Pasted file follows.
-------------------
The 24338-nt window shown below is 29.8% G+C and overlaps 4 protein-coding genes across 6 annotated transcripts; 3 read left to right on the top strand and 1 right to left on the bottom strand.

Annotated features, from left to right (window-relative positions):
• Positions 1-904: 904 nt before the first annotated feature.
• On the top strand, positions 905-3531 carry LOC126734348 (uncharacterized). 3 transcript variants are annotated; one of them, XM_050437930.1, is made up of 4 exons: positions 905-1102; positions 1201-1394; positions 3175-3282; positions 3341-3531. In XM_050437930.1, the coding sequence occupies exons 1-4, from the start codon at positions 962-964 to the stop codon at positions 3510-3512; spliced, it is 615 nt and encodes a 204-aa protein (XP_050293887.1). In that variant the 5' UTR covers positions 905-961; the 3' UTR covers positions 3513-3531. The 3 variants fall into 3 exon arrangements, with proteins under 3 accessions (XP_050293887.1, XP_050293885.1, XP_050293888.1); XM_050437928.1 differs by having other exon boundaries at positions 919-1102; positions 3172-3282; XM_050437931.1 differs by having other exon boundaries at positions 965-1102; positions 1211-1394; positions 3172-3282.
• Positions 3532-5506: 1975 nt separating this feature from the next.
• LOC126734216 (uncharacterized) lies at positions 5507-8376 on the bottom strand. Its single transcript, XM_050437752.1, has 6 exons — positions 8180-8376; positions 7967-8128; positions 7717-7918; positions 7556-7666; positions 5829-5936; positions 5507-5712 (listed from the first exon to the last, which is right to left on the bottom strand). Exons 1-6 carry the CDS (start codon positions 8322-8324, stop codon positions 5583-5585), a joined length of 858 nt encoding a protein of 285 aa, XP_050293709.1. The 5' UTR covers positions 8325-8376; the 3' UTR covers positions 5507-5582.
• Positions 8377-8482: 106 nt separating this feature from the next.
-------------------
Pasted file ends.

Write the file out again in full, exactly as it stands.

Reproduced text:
The 24338-nt window shown below is 29.8% G+C and overlaps 4 protein-coding genes across 6 annotated transcripts; 3 read left to right on the top strand and 1 right to left on the bottom strand.

Annotated features, from left to right (window-relative positions):
• Positions 1-904: 904 nt before the first annotated feature.
• On the top strand, positions 905-3531 carry LOC126734348 (uncharacterized). 3 transcript variants are annotated; one of them, XM_050437930.1, is made up of 4 exons: positions 905-1102; positions 1201-1394; positions 3175-3282; positions 3341-3531. In XM_050437930.1, the coding sequence occupies exons 1-4, from the start codon at positions 962-964 to the stop codon at positions 3510-3512; spliced, it is 615 nt and encodes a 204-aa protein (XP_050293887.1). In that variant the 5' UTR covers positions 905-961; the 3' UTR covers positions 3513-3531. The 3 variants fall into 3 exon arrangements, with proteins under 3 accessions (XP_050293887.1, XP_050293885.1, XP_050293888.1); XM_050437928.1 differs by having other exon boundaries at positions 919-1102; positions 3172-3282; XM_050437931.1 differs by having other exon boundaries at positions 965-1102; positions 1211-1394; positions 3172-3282.
• Positions 3532-5506: 1975 nt separating this feature from the next.
• LOC126734216 (uncharacterized) lies at positions 5507-8376 on the bottom strand. Its single transcript, XM_050437752.1, has 6 exons — positions 8180-8376; positions 7967-8128; positions 7717-7918; positions 7556-7666; positions 5829-5936; positions 5507-5712 (listed from the first exon to the last, which is right to left on the bottom strand). Exons 1-6 carry the CDS (start codon positions 8322-8324, stop codon positions 5583-5585), a joined length of 858 nt encoding a protein of 285 aa, XP_050293709.1. The 5' UTR covers positions 8325-8376; the 3' UTR covers positions 5507-5582.
• Positions 8377-8482: 106 nt separating this feature from the next.